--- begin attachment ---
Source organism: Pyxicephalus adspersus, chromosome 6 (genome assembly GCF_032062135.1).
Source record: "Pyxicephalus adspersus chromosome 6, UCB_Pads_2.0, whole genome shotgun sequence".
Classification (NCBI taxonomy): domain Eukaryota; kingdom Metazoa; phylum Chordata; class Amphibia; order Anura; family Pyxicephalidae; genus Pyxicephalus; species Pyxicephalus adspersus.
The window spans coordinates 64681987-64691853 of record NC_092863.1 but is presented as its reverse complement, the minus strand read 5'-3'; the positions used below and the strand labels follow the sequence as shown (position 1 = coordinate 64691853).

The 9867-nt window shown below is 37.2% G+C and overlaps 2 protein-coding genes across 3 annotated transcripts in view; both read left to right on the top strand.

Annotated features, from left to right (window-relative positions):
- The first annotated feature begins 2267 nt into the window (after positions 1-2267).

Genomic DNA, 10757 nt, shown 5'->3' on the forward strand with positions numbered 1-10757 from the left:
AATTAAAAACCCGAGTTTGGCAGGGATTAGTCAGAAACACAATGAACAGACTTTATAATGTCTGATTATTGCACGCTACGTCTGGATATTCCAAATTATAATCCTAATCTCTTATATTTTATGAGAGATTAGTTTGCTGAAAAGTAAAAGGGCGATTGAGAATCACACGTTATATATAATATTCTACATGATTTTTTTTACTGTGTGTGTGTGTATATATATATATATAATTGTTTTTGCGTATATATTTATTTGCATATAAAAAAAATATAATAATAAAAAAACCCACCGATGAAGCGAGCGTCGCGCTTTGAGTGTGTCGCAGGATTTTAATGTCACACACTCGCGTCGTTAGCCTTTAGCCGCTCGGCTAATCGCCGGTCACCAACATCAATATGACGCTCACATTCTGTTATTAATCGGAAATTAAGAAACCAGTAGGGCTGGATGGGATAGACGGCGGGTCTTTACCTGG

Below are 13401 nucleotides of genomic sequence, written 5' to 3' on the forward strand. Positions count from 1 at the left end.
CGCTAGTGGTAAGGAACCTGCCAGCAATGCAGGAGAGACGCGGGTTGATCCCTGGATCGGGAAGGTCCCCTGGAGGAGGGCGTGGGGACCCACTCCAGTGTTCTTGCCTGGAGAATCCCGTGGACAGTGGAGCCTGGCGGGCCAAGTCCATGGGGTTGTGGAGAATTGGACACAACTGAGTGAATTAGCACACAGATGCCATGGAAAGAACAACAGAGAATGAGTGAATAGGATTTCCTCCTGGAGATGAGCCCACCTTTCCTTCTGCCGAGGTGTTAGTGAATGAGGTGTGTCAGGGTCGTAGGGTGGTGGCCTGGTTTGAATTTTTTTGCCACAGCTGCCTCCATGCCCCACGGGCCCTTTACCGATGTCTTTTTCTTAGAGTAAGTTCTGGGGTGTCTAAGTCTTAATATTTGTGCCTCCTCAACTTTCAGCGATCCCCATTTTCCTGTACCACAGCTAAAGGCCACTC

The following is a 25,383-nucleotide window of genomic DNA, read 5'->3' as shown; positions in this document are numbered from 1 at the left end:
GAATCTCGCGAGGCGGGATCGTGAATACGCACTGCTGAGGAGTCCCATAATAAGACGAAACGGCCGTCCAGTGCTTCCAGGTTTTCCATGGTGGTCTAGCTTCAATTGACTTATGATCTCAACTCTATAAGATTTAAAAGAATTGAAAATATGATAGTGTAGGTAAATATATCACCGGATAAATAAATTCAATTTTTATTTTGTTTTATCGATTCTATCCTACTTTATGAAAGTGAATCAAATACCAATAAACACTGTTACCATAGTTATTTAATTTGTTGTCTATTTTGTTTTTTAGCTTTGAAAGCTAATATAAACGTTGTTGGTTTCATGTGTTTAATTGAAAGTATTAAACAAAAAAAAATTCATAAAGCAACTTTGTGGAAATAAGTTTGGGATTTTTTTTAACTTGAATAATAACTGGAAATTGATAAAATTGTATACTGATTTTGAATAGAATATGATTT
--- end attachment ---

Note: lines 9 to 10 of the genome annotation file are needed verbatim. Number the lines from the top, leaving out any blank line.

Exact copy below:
AATTAAAAACCCGAGTTTGGCAGGGATTAGTCAGAAACACAATGAACAGACTTTATAATGTCTGATTATTGCACGCTACGTCTGGATATTCCAAATTATAATCCTAATCTCTTATATTTTATGAGAGATTAGTTTGCTGAAAAGTAAAAGGGCGATTGAGAATCACACGTTATATATAATATTCTACATGATTTTTTTTACTGTGTGTGTGTGTATATATATATATATAATTGTTTTTGCGTATATATTTATTTGCATATAAAAAAAATATAATAATAAAAAAACCCACCGATGAAGCGAGCGTCGCGCTTTGAGTGTGTCGCAGGATTTTAATGTCACACACTCGCGTCGTTAGCCTTTAGCCGCTCGGCTAATCGCCGGTCACCAACATCAATATGACGCTCACATTCTGTTATTAATCGGAAATTAAGAAACCAGTAGGGCTGGATGGGATAGACGGCGGGTCTTTACCTGG

Below are 13401 nucleotides of genomic sequence, written 5' to 3' on the forward strand. Positions count from 1 at the left end.